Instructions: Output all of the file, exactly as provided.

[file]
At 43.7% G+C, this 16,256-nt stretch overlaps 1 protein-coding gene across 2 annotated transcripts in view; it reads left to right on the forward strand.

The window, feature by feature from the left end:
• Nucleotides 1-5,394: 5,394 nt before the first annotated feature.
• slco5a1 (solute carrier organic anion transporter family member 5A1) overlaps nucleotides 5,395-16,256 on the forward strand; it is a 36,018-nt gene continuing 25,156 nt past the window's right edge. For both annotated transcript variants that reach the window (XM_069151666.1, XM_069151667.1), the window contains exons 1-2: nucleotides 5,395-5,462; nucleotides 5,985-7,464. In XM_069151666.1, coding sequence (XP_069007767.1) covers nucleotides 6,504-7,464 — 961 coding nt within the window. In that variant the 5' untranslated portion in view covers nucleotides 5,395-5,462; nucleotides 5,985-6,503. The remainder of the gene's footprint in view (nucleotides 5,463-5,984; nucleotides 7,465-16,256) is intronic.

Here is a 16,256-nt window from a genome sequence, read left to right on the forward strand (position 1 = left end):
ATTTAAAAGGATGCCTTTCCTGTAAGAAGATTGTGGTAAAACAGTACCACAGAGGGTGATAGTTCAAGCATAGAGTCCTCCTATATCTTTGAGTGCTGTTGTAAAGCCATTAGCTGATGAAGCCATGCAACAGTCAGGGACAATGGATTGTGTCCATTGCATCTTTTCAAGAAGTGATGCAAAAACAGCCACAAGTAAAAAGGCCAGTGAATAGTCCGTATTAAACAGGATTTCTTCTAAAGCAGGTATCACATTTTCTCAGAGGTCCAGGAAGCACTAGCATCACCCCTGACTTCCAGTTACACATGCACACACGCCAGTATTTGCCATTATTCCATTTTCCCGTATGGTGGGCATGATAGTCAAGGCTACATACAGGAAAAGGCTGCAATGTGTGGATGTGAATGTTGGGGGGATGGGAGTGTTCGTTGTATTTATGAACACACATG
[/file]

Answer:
At 43.7% G+C, this 16,256-nt stretch overlaps 1 protein-coding gene across 2 annotated transcripts in view; it reads left to right on the forward strand.

The window, feature by feature from the left end:
• Nucleotides 1-5,394: 5,394 nt before the first annotated feature.
• slco5a1 (solute carrier organic anion transporter family member 5A1) overlaps nucleotides 5,395-16,256 on the forward strand; it is a 36,018-nt gene continuing 25,156 nt past the window's right edge. For both annotated transcript variants that reach the window (XM_069151666.1, XM_069151667.1), the window contains exons 1-2: nucleotides 5,395-5,462; nucleotides 5,985-7,464. In XM_069151666.1, coding sequence (XP_069007767.1) covers nucleotides 6,504-7,464 — 961 coding nt within the window. In that variant the 5' untranslated portion in view covers nucleotides 5,395-5,462; nucleotides 5,985-6,503. The remainder of the gene's footprint in view (nucleotides 5,463-5,984; nucleotides 7,465-16,256) is intronic.

Here is a 16,256-nt window from a genome sequence, read left to right on the forward strand (position 1 = left end):
ATTTAAAAGGATGCCTTTCCTGTAAGAAGATTGTGGTAAAACAGTACCACAGAGGGTGATAGTTCAAGCATAGAGTCCTCCTATATCTTTGAGTGCTGTTGTAAAGCCATTAGCTGATGAAGCCATGCAACAGTCAGGGACAATGGATTGTGTCCATTGCATCTTTTCAAGAAGTGATGCAAAAACAGCCACAAGTAAAAAGGCCAGTGAATAGTCCGTATTAAACAGGATTTCTTCTAAAGCAGGTATCACATTTTCTCAGAGGTCCAGGAAGCACTAGCATCACCCCTGACTTCCAGTTACACATGCACACACGCCAGTATTTGCCATTATTCCATTTTCCCGTATGGTGGGCATGATAGTCAAGGCTACATACAGGAAAAGGCTGCAATGTGTGGATGTGAATGTTGGGGGGATGGGAGTGTTCGTTGTATTTATGAACACACATG